Google’s latest release of Android (referred to as Lollipop), was meant to offer support for material design (which it describes as a “comprehensive guide for visual, motion and interaction design across platforms and devices”) but received some bad press coverage recently as Samsung phones experienced issues with apps running material design.
(Side-note: Some of the core ideas (such as “layered principles”) found in material design were predicted a year ago in DMI’s 2014 Design Trends presentation, so make sure to “follow” us on Slideshare to receive our 2015 Design Trends presentation when it’s released).
Material design is important for Google’s future as it wishes to have a set of unified design principles to be able to extend Android from smartphones to smartwatches, Internet-of-Things (Nest acquistion), Google Glass and other platforms with the same look and feel.
As many of our recents posts (such as the one on Google Auto & Apple CarPlay) have suggested, mobile can no longer be viewed as a standalone channel as it has become increasingly ingrained in our everday lives for both consumers and businesses.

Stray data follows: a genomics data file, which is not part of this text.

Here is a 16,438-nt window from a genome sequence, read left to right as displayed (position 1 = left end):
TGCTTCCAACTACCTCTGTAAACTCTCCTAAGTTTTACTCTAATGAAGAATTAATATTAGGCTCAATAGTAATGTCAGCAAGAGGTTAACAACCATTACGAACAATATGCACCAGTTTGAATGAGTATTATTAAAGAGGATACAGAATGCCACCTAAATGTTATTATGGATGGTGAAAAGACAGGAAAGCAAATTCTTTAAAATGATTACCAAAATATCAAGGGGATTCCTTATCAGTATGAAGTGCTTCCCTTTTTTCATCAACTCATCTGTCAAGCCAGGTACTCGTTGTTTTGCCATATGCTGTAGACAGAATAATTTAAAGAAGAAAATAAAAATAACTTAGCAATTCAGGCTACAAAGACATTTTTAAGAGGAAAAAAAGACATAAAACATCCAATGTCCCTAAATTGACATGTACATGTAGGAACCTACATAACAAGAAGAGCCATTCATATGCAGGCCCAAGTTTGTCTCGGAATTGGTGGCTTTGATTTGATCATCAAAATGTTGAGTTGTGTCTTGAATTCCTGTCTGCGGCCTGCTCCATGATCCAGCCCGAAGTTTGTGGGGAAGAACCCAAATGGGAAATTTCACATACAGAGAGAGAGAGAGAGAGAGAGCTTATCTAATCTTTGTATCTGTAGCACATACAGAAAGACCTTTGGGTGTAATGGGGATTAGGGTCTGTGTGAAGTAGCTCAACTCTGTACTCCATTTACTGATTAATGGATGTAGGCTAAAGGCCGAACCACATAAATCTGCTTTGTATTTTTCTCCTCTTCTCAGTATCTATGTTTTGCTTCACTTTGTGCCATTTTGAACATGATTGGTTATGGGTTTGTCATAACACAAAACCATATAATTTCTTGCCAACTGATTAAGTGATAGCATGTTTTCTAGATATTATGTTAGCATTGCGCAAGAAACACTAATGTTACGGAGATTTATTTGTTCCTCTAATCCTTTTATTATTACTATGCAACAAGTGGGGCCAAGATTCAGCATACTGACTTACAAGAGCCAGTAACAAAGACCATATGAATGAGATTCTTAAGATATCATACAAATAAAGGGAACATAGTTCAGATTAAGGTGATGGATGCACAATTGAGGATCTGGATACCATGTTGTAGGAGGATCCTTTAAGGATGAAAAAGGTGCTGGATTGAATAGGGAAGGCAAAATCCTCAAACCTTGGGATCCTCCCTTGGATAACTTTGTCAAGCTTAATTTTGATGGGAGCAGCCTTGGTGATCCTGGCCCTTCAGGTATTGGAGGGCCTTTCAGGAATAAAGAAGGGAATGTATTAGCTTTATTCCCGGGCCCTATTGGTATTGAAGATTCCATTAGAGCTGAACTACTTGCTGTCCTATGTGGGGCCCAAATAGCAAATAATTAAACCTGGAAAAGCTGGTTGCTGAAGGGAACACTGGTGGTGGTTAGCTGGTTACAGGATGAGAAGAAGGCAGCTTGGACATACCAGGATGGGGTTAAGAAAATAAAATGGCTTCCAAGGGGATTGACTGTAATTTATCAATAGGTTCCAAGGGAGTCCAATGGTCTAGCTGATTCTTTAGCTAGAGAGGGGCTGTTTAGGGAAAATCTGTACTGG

Although Google has been quick to incorporate material design principles into many of its products such as Google Maps, Calendar, Gmail, Drive, Docs and Sheets our recommendation is unless your company already has a high level of mobile maturity (take our Mobile Assessment survey if you’re not sure), and is looking to extend your existing mobile solutions to emerging new technologies such as smartwatches, glasses, in-car displays, etc., that you approach material design cautiously as users become more familiar with it and it continues to evolve.
If your company is interested in learning more about material design or incorporating it into your mobile solutions, please contact us.